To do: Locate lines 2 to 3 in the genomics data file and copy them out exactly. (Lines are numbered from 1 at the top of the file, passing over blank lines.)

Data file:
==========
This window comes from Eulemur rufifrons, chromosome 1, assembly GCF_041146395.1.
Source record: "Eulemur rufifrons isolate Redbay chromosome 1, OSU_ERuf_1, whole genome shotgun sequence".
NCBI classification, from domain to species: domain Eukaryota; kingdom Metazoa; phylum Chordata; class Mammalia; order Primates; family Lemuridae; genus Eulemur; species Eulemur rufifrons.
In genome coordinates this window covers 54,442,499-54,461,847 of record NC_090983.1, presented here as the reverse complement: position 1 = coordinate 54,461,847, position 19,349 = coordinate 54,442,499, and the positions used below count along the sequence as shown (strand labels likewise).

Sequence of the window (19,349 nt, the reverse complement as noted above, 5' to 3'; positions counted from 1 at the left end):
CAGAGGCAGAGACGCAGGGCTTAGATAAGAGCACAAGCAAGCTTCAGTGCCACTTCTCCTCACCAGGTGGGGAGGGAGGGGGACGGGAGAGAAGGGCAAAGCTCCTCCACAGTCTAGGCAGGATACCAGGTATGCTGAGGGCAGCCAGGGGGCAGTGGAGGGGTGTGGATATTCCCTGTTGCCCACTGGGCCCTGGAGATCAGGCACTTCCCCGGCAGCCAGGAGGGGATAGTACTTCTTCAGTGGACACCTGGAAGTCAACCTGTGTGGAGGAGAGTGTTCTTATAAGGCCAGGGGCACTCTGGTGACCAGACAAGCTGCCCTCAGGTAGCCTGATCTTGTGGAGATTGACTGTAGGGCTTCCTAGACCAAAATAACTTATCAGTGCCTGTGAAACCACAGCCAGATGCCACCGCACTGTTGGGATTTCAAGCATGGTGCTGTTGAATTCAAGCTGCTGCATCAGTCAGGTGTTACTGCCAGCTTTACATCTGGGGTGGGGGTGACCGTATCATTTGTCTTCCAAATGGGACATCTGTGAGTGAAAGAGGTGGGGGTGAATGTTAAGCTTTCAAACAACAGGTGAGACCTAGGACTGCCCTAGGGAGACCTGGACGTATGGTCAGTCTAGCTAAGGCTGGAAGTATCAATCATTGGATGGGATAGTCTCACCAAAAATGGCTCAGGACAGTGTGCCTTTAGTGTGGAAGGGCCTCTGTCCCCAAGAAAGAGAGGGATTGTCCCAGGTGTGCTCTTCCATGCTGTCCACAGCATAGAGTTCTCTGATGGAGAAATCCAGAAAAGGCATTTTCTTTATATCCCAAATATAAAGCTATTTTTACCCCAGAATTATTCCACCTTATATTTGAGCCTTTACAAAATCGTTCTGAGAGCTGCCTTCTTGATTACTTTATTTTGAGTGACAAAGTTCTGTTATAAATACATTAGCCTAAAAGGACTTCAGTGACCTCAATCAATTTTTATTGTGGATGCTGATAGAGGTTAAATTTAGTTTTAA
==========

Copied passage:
Source record: "Eulemur rufifrons isolate Redbay chromosome 1, OSU_ERuf_1, whole genome shotgun sequence".
NCBI classification, from domain to species: domain Eukaryota; kingdom Metazoa; phylum Chordata; class Mammalia; order Primates; family Lemuridae; genus Eulemur; species Eulemur rufifrons.